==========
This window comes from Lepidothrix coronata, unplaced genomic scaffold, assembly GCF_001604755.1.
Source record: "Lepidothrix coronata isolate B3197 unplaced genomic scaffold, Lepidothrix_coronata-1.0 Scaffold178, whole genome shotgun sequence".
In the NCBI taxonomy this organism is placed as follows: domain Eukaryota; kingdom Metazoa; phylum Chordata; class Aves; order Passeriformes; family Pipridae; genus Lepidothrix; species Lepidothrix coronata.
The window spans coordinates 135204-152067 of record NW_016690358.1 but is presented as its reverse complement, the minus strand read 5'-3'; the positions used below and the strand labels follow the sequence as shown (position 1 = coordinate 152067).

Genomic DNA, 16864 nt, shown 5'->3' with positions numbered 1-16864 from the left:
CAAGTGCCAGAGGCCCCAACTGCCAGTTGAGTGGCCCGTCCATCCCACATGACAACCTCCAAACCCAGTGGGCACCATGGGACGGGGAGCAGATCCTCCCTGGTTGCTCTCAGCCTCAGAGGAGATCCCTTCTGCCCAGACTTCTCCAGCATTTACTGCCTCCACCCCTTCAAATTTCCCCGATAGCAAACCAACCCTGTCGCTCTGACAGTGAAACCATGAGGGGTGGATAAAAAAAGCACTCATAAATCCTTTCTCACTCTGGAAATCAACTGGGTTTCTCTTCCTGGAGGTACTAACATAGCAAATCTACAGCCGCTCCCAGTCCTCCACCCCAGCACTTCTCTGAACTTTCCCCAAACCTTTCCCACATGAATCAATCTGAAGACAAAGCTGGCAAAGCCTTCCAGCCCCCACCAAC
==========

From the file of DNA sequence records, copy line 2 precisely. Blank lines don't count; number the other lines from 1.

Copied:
Source record: "Lepidothrix coronata isolate B3197 unplaced genomic scaffold, Lepidothrix_coronata-1.0 Scaffold178, whole genome shotgun sequence".